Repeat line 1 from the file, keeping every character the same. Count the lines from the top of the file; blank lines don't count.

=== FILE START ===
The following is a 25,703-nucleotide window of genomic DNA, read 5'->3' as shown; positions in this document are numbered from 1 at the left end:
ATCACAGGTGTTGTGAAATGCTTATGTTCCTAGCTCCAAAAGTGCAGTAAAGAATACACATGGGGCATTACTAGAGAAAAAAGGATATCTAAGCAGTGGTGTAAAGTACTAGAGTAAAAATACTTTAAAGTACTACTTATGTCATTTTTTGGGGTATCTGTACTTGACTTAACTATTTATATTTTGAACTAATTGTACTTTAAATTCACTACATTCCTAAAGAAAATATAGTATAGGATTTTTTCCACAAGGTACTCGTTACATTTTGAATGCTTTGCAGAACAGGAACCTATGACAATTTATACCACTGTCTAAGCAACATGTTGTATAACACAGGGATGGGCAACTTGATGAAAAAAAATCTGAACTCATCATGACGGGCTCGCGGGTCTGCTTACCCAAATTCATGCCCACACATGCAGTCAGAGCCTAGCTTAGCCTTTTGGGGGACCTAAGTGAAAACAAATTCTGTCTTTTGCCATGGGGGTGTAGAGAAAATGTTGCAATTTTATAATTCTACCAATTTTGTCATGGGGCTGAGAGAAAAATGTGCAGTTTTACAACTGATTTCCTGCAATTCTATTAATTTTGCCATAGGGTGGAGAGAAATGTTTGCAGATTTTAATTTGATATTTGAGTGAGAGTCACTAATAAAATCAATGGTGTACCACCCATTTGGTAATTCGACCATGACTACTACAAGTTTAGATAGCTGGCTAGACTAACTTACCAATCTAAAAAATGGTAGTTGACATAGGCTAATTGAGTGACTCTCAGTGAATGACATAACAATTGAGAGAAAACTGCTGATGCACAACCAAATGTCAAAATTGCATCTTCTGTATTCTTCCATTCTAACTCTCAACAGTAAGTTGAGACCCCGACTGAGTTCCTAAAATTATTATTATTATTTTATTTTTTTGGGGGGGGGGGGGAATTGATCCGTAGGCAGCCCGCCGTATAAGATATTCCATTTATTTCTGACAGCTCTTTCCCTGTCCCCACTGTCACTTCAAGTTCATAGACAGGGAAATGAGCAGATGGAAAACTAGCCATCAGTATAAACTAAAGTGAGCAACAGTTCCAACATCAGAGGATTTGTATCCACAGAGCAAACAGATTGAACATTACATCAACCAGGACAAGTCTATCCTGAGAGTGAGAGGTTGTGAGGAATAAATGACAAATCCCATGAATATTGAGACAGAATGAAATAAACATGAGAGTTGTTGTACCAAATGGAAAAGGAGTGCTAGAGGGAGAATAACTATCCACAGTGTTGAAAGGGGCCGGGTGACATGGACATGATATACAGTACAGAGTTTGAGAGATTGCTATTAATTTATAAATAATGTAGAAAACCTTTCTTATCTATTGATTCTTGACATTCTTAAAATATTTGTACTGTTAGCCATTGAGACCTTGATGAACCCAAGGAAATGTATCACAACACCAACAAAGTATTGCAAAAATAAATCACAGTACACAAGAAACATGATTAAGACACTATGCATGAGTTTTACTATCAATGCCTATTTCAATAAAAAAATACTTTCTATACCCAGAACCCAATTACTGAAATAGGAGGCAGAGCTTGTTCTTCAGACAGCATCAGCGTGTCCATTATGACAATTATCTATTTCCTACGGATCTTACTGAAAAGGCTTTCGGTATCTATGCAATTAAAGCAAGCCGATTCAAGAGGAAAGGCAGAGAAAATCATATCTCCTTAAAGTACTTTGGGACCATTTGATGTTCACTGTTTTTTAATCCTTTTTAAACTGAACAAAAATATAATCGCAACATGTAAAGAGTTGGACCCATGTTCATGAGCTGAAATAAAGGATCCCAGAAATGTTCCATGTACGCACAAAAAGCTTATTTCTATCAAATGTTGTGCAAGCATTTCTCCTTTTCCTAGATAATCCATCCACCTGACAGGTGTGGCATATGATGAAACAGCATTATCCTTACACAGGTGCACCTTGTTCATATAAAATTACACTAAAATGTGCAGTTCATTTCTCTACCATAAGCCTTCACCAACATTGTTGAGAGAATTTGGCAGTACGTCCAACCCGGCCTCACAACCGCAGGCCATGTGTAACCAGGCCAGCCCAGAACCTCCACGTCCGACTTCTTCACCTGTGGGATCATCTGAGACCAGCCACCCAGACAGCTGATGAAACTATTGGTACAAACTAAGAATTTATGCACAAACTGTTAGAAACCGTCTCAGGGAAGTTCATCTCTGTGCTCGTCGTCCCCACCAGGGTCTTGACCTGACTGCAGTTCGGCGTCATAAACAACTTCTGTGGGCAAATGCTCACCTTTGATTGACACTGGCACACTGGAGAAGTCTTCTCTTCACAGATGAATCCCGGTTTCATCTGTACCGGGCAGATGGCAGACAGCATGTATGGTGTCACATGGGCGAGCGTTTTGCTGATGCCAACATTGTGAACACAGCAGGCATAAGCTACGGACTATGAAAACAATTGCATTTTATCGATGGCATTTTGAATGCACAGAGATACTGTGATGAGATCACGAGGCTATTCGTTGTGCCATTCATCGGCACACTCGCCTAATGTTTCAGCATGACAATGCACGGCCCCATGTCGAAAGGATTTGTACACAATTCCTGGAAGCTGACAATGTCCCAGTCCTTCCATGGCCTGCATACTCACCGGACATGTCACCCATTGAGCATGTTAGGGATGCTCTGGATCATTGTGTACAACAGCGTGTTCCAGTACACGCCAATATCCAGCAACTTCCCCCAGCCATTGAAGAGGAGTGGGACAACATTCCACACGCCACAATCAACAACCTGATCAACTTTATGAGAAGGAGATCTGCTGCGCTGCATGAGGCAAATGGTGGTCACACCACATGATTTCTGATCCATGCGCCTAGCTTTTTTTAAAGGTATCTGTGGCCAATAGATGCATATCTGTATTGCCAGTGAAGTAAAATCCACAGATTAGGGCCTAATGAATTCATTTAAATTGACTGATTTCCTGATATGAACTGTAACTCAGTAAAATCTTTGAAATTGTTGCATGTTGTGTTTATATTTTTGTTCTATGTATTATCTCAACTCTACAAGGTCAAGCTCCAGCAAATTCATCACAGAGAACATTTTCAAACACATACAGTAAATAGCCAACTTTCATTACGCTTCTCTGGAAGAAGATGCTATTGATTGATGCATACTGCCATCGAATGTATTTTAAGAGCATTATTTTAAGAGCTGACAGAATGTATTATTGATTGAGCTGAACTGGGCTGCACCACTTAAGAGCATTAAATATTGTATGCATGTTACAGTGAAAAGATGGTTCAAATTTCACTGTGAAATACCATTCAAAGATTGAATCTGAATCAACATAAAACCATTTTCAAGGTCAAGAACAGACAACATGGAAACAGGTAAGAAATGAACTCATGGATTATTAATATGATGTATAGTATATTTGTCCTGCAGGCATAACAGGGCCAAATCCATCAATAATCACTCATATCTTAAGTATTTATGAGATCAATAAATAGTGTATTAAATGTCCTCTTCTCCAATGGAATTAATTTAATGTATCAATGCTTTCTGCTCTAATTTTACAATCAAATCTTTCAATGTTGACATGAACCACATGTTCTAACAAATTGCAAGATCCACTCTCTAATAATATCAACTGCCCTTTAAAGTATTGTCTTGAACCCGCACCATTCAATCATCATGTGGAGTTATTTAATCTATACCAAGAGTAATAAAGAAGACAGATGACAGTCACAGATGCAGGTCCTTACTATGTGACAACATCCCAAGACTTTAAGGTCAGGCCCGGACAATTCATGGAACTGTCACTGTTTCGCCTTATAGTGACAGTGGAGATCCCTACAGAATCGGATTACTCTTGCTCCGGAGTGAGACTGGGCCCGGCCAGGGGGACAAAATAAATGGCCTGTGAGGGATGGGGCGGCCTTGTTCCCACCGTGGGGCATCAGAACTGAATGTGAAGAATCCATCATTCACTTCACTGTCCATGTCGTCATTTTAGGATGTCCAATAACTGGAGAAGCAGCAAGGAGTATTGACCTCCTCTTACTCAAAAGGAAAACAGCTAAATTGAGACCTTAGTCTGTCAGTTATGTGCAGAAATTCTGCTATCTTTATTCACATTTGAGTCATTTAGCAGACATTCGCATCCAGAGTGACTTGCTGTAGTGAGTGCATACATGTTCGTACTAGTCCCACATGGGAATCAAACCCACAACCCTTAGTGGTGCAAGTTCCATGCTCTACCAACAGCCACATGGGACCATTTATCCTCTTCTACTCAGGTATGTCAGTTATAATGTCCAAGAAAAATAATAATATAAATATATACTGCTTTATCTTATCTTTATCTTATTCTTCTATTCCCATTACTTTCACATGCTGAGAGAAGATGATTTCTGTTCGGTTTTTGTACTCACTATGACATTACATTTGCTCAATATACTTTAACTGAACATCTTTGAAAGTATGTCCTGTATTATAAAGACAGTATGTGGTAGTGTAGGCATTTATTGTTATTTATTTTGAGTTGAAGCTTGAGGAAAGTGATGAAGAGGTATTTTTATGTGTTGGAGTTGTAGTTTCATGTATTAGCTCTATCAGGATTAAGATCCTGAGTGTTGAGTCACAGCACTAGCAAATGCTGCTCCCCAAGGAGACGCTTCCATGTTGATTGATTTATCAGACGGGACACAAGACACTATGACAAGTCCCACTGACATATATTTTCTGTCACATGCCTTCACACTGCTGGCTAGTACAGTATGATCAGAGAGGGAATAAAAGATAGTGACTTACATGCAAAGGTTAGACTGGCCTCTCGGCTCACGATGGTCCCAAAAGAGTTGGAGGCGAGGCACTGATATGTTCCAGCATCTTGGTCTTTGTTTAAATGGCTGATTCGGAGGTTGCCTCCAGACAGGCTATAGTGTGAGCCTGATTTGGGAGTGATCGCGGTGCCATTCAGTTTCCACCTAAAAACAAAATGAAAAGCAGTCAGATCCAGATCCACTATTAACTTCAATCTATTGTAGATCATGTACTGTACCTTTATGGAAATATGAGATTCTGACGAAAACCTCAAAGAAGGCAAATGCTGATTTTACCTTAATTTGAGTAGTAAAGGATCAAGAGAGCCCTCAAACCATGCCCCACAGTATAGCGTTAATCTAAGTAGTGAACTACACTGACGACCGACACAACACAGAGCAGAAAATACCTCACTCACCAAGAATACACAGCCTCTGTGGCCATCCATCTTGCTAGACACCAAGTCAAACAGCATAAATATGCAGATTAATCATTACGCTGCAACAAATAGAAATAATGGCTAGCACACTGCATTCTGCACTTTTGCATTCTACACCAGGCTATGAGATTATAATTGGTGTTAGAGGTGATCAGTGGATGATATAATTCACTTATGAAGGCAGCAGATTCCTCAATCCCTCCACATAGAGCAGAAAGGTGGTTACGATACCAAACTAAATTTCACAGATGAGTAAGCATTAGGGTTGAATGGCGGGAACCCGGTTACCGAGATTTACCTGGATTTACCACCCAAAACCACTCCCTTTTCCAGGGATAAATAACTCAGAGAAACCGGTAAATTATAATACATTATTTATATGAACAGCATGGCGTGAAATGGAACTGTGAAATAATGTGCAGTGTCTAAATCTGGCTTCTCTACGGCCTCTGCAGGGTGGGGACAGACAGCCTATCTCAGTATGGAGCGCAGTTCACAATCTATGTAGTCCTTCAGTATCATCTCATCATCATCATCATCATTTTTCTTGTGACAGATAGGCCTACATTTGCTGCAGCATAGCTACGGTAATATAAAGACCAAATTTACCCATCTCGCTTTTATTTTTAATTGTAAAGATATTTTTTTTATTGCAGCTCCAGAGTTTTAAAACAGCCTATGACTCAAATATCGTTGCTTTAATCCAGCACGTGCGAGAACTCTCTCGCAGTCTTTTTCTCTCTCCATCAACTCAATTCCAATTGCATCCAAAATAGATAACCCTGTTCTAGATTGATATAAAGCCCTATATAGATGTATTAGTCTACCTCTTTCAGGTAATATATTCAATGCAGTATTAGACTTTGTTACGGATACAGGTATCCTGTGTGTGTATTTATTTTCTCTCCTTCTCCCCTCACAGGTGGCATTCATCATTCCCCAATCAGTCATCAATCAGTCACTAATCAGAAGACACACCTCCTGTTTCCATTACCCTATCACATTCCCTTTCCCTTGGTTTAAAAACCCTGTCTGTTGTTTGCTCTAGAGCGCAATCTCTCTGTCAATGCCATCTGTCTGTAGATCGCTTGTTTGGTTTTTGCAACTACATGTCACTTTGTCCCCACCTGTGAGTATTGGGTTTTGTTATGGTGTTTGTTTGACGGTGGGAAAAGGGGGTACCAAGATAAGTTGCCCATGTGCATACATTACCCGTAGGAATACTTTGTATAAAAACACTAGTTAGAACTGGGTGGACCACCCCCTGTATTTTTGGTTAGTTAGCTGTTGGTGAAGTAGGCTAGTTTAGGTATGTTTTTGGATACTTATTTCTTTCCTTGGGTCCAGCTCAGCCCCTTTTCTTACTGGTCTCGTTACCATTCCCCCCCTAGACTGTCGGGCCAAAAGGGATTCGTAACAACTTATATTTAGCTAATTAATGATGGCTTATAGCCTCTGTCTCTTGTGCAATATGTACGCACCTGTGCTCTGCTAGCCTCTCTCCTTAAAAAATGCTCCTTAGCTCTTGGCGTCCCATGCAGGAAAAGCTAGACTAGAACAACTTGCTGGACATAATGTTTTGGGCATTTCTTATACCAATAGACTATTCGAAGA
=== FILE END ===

The following is a 25,703-nucleotide window of genomic DNA, read 5'->3' as shown; positions in this document are numbered from 1 at the left end: